The frontal assessment battery does not differentiate frontotemporal dementia from Alzheimer's disease

Stefania Castiglioni, Oriana Pelati, Marta Zuffi, Francesco Somalvico, Lorenza Marino, Tiziana Tentorio, Massimo Franceschi

Research output: Contribution to journalArticle

Abstract

Background: An early differentiation of Alzheimer's disease (AD)from frontotemporal dementia (FTD) is important, since these conditions are essentially different regarding prognosis and therapeutical approach. Until now, no single test is available which allows a reliable differentiation. The Frontal Assessment Battery (FAB) has been found to have good reliability in identifying an executive deficit in frontal syndromes and in extrapyramidal disorders. The ability of the FAB to distinguish AD from FTD in mildly demented patients is less clearly assessed. Methods: We compared FAB scores in a consecutive series of 33 FTD (frontal variant) and 85 AD patients. Results: FAB global scores in the two groups were very similar, also when considering only mildly demented subgroups [Mini Mental State Examination (MMSE) score ≥20; 20 FTD and 38 AD patients]. Considering FAB sub-scores, only the 'go-no go' subtest showed a significant difference, reflecting a poorer inhibitory motor control in AD patients. FAB scores in the two groups of patients correlated with global cognitive decline (MMSE), and with executive and visuospatial test scores, showing good concurrent validity. Conclusion: The FAB does not differentiate patients with AD from those with FTD, like all other executive tests. However, it may be useful in the examination of executive function in AD, FTD and several other pathological conditions.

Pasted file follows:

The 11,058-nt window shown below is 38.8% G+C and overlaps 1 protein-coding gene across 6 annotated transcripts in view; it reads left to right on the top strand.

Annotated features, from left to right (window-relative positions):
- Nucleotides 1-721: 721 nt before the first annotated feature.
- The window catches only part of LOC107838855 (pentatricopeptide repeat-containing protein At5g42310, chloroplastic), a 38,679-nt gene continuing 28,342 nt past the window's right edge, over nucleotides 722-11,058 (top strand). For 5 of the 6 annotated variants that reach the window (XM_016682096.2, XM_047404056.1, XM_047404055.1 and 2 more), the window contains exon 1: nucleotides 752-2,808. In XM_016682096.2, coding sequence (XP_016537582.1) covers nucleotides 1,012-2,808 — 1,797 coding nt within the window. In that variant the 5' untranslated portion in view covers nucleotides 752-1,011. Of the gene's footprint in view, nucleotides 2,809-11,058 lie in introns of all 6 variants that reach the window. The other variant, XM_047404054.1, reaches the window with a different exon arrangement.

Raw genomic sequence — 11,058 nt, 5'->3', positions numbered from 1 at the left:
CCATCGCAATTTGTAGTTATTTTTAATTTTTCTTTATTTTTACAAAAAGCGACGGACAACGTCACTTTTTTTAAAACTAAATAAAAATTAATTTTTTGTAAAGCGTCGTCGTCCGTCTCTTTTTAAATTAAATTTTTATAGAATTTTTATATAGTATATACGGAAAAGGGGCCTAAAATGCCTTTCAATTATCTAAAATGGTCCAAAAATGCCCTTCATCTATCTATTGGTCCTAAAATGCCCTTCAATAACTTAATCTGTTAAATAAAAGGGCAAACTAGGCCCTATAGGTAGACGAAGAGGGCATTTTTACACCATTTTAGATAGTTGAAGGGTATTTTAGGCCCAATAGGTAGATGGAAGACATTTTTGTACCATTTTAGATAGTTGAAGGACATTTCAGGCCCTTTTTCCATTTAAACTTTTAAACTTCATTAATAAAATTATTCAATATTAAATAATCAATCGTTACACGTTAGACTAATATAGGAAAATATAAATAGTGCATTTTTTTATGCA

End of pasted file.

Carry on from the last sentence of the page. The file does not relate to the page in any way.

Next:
Original languageEnglish
Pages (from-to)125-131
Number of pages7
JournalDementia and Geriatric Cognitive Disorders
Volume22
Issue number2
DOIs
Publication statusPublished - Aug 2006

Keywords

  • Alzheimer's disease
  • Battery
  • Executive functions
  • Frontal Assessment
  • Frontotemporal dementia
  • Neuropsychology

ASJC Scopus subject areas

  • Neuropsychology and Physiological Psychology
  • Geriatrics and Gerontology

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